Jenny (Gemma Ward) is a typical new mum, highly stressed and burnt out, looking for support from husband Sam (Remy Hii). What is atypical is the source of her anxiety: the uncanny sounds coming from the baby monitor in her daughter’s room, for the previous three nights at precisely 2.22am. When Sam’s old friend Lauren ( Ruby Rose ) comes to visit, trailing her builder-boyfriend Ben (Daniel MacPherson), Jenny co-opts them into a vigil. They’ll all stay until the allotted time, to see if the ghost returns.
Sam is not just a sceptic, he’s actively hostile to the idea of a ghost haunting their baby daughter, and spends most of the night highlighting his own rationality at the expense of his wife’s patience. Lauren is a psychologist and tends to think all horrors are based in the mind, although she isn’t unsympathetic to Jenny’s fears. Ben is a believer, having had a formative experience with the paranormal as a child. The theme of rationality and belief, and the seesawing Socratic dialogue between the two worldviews, distracts us as the clock ticks down.
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The conceit is a nifty one, and Robins has a wealth of solid material with which to work. Jenny’s Catholic background, a belief system Sam’s hyper-rationality has basically quashed, is depicted as both a salve and a torment. Lauren’s focus on psychological states nevertheless leaves her blind to her own. And Ben, in the play’s most fascinating discursion, rails against gentrification and its tendency to paper over the lives of the poor. The ghosts of the underclass are buried in the walls of the wealthy.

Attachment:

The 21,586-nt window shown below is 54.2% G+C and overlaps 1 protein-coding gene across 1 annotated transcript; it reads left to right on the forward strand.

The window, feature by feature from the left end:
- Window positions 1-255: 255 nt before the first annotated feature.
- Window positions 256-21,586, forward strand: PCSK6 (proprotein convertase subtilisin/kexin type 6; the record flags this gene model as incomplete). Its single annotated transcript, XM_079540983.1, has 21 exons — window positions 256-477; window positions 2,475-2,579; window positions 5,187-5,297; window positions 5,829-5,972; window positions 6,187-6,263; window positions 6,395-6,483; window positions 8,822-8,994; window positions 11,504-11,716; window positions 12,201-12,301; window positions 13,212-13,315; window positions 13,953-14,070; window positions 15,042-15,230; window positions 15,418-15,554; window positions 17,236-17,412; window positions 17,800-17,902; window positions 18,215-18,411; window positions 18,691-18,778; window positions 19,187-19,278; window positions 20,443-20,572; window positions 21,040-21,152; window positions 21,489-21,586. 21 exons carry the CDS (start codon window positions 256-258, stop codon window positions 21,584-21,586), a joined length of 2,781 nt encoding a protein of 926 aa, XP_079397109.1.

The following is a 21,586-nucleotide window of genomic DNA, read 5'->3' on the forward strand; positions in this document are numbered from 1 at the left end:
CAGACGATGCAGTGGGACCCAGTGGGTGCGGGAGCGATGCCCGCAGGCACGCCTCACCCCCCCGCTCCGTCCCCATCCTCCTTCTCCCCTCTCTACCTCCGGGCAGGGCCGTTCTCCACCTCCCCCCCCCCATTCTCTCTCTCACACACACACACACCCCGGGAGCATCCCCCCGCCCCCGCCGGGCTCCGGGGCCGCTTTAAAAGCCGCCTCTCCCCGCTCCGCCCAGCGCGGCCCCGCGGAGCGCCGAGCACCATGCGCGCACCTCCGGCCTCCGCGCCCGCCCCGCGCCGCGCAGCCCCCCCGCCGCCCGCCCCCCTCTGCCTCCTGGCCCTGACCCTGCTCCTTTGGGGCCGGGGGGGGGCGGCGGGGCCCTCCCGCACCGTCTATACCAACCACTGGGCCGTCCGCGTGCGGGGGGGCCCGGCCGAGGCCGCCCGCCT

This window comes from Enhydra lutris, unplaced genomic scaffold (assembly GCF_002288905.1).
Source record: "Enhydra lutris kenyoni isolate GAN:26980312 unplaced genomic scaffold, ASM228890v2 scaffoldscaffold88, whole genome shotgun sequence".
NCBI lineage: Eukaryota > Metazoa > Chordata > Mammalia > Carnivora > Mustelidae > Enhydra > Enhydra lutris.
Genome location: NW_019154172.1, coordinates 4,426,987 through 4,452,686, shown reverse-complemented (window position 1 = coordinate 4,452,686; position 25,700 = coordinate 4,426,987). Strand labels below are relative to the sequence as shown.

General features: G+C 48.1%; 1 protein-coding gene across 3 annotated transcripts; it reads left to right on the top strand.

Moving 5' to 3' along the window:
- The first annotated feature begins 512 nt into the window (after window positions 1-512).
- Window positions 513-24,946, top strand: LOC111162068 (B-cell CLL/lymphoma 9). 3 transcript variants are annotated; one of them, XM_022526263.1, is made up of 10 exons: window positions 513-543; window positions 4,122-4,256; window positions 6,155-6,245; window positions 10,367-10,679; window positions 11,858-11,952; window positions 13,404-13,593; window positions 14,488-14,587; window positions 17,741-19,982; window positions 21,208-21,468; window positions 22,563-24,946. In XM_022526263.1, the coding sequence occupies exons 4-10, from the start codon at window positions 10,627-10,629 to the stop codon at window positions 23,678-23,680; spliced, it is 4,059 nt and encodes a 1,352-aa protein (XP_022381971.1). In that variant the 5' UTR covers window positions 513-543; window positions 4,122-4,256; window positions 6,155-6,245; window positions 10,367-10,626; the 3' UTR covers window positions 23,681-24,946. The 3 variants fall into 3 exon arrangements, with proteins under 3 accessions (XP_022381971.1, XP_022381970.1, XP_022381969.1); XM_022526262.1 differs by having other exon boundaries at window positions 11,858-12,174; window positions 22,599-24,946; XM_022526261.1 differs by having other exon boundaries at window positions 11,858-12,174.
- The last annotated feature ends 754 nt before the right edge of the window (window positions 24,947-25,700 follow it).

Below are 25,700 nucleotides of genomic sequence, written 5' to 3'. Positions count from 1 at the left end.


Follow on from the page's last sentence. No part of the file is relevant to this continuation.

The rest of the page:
All of which makes the play sound smarter and more ambitious than it really is. Because Robins’ interest in these larger themes is at every turn subsumed into the demands of genre, and even the purely mechanical pleasures of the plot are marred by clunky character development and jump scares so inauthentic they verge on the parodic. The play is literally interrupted every 20 minutes or so by the sudden and excruciatingly loud sounds of foxes fucking. No joke.
Most of the acting is as wooden and unconvincing as the dialogue. Ward has an underpowered voice and awkward physical presence that compromises her heightened register – what should be a barely contained terror comes across as merely breathless and wispy – and Rose, initially poised and angular, fumbles Lauren’s descent into drunken morbidity. Hii is particularly grating in an admittedly poorly written part; his scientific resolve is just an excuse for him to mansplain the entire play to us. MacPherson is the only actor having any fun, with an avuncular performance as the tradie who can turn on a seance when required. He is decent, but next to the others he looks virtuosic.